No 3. Sebastiano Rossi
Years Active: 1982-2003
The great Milan side of the early 1990s offered a variety of selection headaches. Coaches Fabio Capello and Arrigo Sacchi were spoilt for choice. While decisions between George Weah and Jean-Pierre Papin caused hours of deliberation, one man’s place was never questioned.
For six seasons, Sebastiano Rossi was the Rossoneri No.1. A giant of a man between the sticks at San Siro, he was someone the club could rely on to deliver consistently brilliant performances. In a team of stars, he was often overlooked; his job viewed as one of the easiest in football. But the Cesena native was a brilliant goalkeeper.
Known for the confident manner in which he took to the field, Rossi was an exceptionally tall youngster who gave up a promising basketball career to concentrate on football. His playing days began with hometown club Cesena, who briefly loaned him to AC Forlì and Empoli before pushing him into their first team in 1986.
Now 6ft 6in tall, he was a strong, aggressive and physically strong goalkeeper, able to exert full command of his area while possessing superb aerial ability. Rossi collected crosses with ease, taking the pressure away from his defenders who were alerted to his intentions via a loud vocal presence.
With great instincts, quick reflexes and good athleticism, he came off his line and got down to low shots with remarkable speed for a man his size. After helping Cesena earn promotion to Serie A it was little surprise Milan came calling in the summer of 1990.
In a team boasting a defence which included Paolo Maldini and Franco Baresi, the young stopper supplanted Andrea Pazzagli and Francesco Antonioli for the starting berth. He never looked back.
What followed was a continuation of the success Milan had enjoyed in the seasons prior to his arrival. Only with a better defensive record. Rossi won a staggering amount of silverware during his time at San Siro, claiming the Champions League in 1994 as well as the UEFA Super Cup (2) and the 1994 Intercontinental Cup.
He also helped Milan win five Serie A titles and three Supercoppa Italiana before surprisingly leaving for Perugia after Christian Abbiati took his place as Milan’s No.1.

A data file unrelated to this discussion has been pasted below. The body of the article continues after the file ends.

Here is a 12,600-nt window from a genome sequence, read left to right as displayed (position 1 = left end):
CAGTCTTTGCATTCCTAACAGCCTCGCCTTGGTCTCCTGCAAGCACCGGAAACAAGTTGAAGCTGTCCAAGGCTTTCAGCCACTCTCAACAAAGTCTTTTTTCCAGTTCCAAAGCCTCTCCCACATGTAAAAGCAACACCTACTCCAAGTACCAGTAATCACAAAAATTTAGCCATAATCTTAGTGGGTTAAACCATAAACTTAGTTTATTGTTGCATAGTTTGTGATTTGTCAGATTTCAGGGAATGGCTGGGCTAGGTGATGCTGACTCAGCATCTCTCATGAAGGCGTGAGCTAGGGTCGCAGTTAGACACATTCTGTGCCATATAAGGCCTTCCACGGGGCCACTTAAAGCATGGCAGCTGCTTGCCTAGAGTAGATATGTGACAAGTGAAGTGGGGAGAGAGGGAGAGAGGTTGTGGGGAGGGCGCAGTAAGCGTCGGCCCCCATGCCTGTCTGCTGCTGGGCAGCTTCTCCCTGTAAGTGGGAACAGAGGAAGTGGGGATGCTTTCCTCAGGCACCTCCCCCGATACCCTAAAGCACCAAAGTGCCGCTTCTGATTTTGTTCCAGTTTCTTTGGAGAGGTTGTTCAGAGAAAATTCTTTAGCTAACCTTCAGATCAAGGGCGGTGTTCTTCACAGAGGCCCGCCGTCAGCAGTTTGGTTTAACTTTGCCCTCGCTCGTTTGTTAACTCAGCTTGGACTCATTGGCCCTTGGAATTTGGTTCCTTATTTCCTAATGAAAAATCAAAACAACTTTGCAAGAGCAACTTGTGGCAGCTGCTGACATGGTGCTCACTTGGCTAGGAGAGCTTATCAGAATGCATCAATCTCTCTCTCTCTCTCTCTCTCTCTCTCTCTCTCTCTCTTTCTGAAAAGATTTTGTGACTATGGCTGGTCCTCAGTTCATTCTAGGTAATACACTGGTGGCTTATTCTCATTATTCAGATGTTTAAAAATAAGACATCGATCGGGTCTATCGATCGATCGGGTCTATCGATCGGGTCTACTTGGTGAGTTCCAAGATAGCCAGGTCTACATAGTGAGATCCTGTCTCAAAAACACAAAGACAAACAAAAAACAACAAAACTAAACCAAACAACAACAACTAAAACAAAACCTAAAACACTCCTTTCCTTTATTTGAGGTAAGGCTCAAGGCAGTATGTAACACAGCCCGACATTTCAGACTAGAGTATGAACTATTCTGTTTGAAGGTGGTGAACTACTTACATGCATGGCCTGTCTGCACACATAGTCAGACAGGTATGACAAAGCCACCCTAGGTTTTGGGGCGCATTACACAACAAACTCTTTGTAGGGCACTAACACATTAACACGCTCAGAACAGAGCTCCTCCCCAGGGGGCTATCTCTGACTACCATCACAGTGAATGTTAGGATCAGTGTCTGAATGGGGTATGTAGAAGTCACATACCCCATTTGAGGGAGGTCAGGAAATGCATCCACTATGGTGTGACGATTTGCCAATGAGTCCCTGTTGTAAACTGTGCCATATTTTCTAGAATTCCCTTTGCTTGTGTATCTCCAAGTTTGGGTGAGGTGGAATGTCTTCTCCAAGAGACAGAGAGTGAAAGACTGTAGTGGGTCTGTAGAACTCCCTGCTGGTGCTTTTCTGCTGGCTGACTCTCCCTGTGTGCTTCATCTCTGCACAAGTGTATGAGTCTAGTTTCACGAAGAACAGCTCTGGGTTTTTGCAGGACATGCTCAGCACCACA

In an interview, Rossi once said that conceding a goal was “like having my hand cut off, and every time I retrieved the ball from the back of the net it was like dying.” With that in mind, there is little doubt as to what better defines his career than a period of matches where he never once had to feel so low.
When Capello the replaced Sacchi he instilled an improved defensive prowess in the side, utilising Baresi, Maldini, Marcel Desailly and Rossi perfectly over the 1993/94 campaign. This was a Rossoneri side which – between May 19, 1991 and March 21, 1993 – remained unbeaten for 58 league games, including an entire season without defeat.
They were about to get even better.
It was a season in which injury to Marco Van Basten limited Milan to just 36 goals in 34 Serie A fixtures. Yet they still won the title by leaning more heavily than ever on Rossi and the defence. On December 12, 1993, they launched an 11-match spell that lasted until February 27, 1994 without conceding. Even when opposing players found space between the well-drilled backline, they would face Rossi in imperious form, the giant goalkeeper denying them time and again from scoring.
His run of 929 consecutive minutes would stand for over 20 years, the team going on to clinch a third successive consecutive Scudetto before notching a superb 4–0 victory over Johan Cruyff’s Barcelona “Dream Team” in the Champions League final.
There have been more famous, more glamourous and more well-known goalkeepers than Rossi. But when it comes to shutting out opponents at the highest level, few did so as consistently well as the Milan giant. He saw off the very best strikers at a time when Serie A boasted the finest attacking talent in the world but was rarely recognised for doing so. He is now.
View the full list of The Top 5 Italian Goalkeepers of All Time